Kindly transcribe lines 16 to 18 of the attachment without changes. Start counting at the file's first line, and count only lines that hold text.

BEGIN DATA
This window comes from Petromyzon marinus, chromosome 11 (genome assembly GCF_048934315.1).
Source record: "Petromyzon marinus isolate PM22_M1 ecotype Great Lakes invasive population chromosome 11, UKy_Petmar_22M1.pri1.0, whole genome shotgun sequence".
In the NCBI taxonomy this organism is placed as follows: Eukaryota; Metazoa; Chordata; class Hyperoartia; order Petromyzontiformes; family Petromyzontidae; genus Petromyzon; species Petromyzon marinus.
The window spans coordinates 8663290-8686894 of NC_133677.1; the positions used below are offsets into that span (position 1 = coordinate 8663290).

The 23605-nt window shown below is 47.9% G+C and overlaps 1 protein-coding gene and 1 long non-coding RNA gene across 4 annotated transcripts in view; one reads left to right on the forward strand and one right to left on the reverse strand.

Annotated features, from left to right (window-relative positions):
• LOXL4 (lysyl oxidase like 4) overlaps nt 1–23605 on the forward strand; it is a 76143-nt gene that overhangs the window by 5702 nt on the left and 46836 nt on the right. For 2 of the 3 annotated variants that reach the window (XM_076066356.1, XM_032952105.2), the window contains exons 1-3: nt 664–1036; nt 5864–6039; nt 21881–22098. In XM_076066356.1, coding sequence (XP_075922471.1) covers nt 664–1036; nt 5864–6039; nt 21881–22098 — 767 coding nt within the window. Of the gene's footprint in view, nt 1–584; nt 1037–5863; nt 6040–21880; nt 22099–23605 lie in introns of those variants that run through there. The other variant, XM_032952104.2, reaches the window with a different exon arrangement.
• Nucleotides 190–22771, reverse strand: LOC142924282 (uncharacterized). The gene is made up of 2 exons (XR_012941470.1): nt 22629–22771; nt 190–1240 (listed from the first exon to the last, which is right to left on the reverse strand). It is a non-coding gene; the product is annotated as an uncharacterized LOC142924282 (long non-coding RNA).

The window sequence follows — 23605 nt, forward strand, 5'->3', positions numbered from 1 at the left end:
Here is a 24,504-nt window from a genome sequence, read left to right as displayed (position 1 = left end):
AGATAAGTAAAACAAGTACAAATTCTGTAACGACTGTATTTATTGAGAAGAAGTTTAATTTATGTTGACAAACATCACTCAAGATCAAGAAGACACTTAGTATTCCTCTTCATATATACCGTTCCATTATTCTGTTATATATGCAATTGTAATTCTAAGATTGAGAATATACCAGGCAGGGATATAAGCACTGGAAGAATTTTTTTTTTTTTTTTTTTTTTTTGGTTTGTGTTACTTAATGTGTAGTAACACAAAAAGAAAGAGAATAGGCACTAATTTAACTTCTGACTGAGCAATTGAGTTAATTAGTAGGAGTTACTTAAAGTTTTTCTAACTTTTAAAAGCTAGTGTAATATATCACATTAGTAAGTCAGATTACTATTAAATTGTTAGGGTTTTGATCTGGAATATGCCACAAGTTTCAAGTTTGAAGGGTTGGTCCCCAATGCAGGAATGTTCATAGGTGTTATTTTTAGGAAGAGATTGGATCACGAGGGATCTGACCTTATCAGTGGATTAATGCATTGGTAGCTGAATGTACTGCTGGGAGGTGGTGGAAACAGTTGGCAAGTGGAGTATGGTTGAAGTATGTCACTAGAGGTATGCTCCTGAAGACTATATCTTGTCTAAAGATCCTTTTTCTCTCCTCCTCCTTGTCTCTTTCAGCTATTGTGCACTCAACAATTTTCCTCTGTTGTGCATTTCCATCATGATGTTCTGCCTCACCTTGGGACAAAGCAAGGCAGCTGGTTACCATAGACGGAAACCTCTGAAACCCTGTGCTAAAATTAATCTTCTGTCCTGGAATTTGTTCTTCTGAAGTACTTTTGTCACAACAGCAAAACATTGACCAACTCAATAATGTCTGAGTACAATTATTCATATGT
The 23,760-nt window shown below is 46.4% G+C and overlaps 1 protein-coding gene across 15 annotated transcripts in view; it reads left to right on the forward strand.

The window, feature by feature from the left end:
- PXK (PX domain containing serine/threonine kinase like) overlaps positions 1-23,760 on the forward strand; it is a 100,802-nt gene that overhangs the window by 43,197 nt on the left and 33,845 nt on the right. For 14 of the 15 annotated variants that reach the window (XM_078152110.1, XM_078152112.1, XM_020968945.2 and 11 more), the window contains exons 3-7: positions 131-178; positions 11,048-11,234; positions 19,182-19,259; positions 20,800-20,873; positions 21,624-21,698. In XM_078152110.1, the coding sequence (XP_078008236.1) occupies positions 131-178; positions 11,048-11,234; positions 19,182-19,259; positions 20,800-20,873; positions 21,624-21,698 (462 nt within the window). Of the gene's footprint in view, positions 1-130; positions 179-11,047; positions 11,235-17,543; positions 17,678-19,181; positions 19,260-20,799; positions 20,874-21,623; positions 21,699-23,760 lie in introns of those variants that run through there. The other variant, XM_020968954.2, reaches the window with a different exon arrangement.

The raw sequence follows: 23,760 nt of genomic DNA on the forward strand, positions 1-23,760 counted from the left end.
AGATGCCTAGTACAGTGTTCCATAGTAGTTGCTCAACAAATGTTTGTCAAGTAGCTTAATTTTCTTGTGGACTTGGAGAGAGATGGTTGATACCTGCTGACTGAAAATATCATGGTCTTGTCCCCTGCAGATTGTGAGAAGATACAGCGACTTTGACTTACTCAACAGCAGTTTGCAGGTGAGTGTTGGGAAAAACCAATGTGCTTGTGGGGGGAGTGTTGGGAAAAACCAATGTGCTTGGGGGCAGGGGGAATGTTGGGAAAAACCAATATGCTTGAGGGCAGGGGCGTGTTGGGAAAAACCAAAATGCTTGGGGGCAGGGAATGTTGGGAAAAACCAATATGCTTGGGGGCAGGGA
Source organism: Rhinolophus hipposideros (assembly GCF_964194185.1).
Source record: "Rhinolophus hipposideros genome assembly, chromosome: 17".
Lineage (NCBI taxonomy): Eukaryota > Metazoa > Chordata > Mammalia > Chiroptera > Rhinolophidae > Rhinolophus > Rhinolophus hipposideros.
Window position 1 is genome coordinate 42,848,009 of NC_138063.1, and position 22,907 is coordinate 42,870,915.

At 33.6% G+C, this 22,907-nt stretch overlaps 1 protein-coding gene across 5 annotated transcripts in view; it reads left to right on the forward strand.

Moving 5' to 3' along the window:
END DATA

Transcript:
AGATGCCTAGTACAGTGTTCCATAGTAGTTGCTCAACAAATGTTTGTCAAGTAGCTTAATTTTCTTGTGGACTTGGAGAGAGATGGTTGATACCTGCTGACTGAAAATATCATGGTCTTGTCCCCTGCAGATTGTGAGAAGATACAGCGACTTTGACTTACTCAACAGCAGTTTGCAGGTGAGTGTTGGGAAAAACCAATGTGCTTGTGGGGGGAGTGTTGGGAAAAACCAATGTGCTTGGGGGCAGGGGGAATGTTGGGAAAAACCAATATGCTTGAGGGCAGGGGCGTGTTGGGAAAAACCAAAATGCTTGGGGGCAGGGAATGTTGGGAAAAACCAATATGCTTGGGGGCAGGGA
Source organism: Rhinolophus hipposideros (assembly GCF_964194185.1).
Source record: "Rhinolophus hipposideros genome assembly, chromosome: 17".